Key message: Scientific methods are scientifically conducted methods.
Are there rules that specify exactly how a scientist must proceed in order to gain new knowledge? Is there a simple standard for distinguishing scientific methods from unscientific ones?
“As Feyerabend … says, ‛The idea that science can, and should, be run according to fixed and universal rules is both unrealistic and pernicious‛ …
If we have a conception of science as an open-ended quest to improve our knowledge, then why cannot there be room for us to improve our methods and adapt and refine our standards in the light of what we learn." (Chalmers, A. F. (2007) What is this thing called Science. University of Queensland Press)
Every research discipline has recognized research methods that are carried out according to recognized rules. There are, however, no exhaustive lists of permissible scientific methods for each scientific discipline. If there were such lists, then methods that are not on the list should not be used in research. It would be very difficult to set up such lists, because in research often many scientists work together and use countless "auxiliary methods". Also, the "auxiliary methods" must be carried out scientifically so that the research can be successful.
"The Nobel Prize for Physics goes to the British Peter Higgs and the Belgian François Englert this year for the development of the so-called Higgs mechanism. ... Probably the experts have debated whether the European nuclear research center Cern also gets the price. Finally, in 2012, the Higgs boson was detected there - and the almost 50-year-old theory of Englert and Higgs thus only confirmed. However, selecting a single Cern experimenter and honoring the Nobel Prize for the discovery of the Higgs particle would have been difficult. Studies by CERN researchers usually have hundreds, and often thousands of authors, because they are all involved in the experiments. ... " (www.spiegel.de/wissenschaft/natur/physik-nobelpreis-2013-spaeter-triumph-fuer-higgs-und-englert-a-926775.html, 28.01.14, my translation)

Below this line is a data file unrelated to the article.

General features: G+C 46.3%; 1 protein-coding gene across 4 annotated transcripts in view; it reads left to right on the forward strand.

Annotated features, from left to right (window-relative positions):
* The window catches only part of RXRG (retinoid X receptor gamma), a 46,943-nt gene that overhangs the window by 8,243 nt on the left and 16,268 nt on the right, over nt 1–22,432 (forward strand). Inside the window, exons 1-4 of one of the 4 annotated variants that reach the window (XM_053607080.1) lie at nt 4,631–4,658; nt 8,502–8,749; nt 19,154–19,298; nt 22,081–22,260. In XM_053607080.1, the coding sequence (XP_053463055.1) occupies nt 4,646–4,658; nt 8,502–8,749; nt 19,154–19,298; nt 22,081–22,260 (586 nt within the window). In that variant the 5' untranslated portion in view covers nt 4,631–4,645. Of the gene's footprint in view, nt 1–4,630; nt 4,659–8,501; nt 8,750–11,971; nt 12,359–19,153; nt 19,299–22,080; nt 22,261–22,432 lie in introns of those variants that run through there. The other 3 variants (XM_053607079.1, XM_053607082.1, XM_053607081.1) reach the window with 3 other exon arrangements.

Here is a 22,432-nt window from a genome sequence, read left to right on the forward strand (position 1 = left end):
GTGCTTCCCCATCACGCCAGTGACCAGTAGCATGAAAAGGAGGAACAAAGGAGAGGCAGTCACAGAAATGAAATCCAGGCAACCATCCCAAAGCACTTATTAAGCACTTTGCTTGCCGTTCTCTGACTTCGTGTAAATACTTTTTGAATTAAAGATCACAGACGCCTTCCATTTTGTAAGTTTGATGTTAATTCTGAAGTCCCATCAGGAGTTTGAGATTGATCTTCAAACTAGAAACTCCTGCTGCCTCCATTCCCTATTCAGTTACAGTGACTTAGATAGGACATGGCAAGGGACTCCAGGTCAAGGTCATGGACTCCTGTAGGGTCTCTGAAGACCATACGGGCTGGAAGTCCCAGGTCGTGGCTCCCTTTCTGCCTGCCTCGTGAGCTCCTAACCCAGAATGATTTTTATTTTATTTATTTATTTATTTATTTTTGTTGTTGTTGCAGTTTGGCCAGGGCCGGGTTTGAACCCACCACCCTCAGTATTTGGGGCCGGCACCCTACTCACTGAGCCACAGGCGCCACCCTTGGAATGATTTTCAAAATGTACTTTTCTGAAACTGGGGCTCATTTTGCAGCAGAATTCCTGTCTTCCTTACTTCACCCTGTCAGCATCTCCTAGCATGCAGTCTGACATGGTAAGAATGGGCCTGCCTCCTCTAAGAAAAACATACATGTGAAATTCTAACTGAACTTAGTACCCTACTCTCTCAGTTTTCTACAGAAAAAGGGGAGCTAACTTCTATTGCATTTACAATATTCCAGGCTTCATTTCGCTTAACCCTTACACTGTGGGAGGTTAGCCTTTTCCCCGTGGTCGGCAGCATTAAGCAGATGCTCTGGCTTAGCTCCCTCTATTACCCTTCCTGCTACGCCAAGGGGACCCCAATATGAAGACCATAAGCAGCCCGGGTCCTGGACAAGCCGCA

If there are no lists listing all allowed research methods, does it follow that all methods are allowed? No, methods which are based on belief or which are carried out unscientifically are excluded from research. All methods that are comprehensible and correspond to current or improved scientific standards may be used.
From the above quote from Chalmers I derive this definition: Scientific methods are scientifically carried out methods. To do a method scientifically, however, is not so easy (see below). Even the best method is worthless if it is performed unscientifically.
Helmut Seiffert says in the first volume of his "Introduction to Philosophy of Science" (8th Edition 1973, Munich: Verlag C. H. Beck, pp. 79-80, my translation):
"We must therefore confine ourselves to the general requirement that scientific statements are made with the help of the "appropiate" method.84 ...
[There is] a compulsion ... to take note of the factually existing pluralism of methods. (Note 84: Kamlah, W., Logische Propädeutik oder Vorschule des vernünftigen Speens. Mannheim: Bibliographic Institute, p 118f., 124, 143)"
Conclusion: In research as well as in a the preparation of a thesis or dissertation, an attempt should first be made
to reach the goal with recognized scientific methods. Only if this is not possible should recognized methods should be modified or new (self-developed) methods should be used ("methods and
standards can be improved", see above). Every change or every new method must be comprehensibly described and justified.
How to select, modify, and develop methods, see "How to develop and apply Methods?"